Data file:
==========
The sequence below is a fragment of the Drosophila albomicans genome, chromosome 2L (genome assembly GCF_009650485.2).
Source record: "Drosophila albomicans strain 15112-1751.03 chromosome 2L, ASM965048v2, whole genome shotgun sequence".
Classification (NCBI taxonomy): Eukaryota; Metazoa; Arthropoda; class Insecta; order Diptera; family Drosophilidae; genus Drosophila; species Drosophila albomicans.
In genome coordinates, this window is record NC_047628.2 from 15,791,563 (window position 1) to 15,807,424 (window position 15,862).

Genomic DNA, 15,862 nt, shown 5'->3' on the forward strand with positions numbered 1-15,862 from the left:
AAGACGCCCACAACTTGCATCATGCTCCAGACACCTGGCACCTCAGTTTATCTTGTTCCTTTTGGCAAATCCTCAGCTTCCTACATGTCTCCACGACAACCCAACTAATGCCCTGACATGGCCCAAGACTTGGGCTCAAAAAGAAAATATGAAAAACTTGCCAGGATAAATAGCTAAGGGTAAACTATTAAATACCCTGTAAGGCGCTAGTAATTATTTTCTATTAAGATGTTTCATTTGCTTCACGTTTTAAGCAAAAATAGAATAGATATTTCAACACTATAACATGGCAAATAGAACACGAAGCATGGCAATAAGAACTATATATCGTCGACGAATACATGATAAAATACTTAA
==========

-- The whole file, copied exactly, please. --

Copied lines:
The sequence below is a fragment of the Drosophila albomicans genome, chromosome 2L (genome assembly GCF_009650485.2).
Source record: "Drosophila albomicans strain 15112-1751.03 chromosome 2L, ASM965048v2, whole genome shotgun sequence".
Classification (NCBI taxonomy): Eukaryota; Metazoa; Arthropoda; class Insecta; order Diptera; family Drosophilidae; genus Drosophila; species Drosophila albomicans.
In genome coordinates, this window is record NC_047628.2 from 15,791,563 (window position 1) to 15,807,424 (window position 15,862).

Genomic DNA, 15,862 nt, shown 5'->3' on the forward strand with positions numbered 1-15,862 from the left:
AAGACGCCCACAACTTGCATCATGCTCCAGACACCTGGCACCTCAGTTTATCTTGTTCCTTTTGGCAAATCCTCAGCTTCCTACATGTCTCCACGACAACCCAACTAATGCCCTGACATGGCCCAAGACTTGGGCTCAAAAAGAAAATATGAAAAACTTGCCAGGATAAATAGCTAAGGGTAAACTATTAAATACCCTGTAAGGCGCTAGTAATTATTTTCTATTAAGATGTTTCATTTGCTTCACGTTTTAAGCAAAAATAGAATAGATATTTCAACACTATAACATGGCAAATAGAACACGAAGCATGGCAATAAGAACTATATATCGTCGACGAATACATGATAAAATACTTAA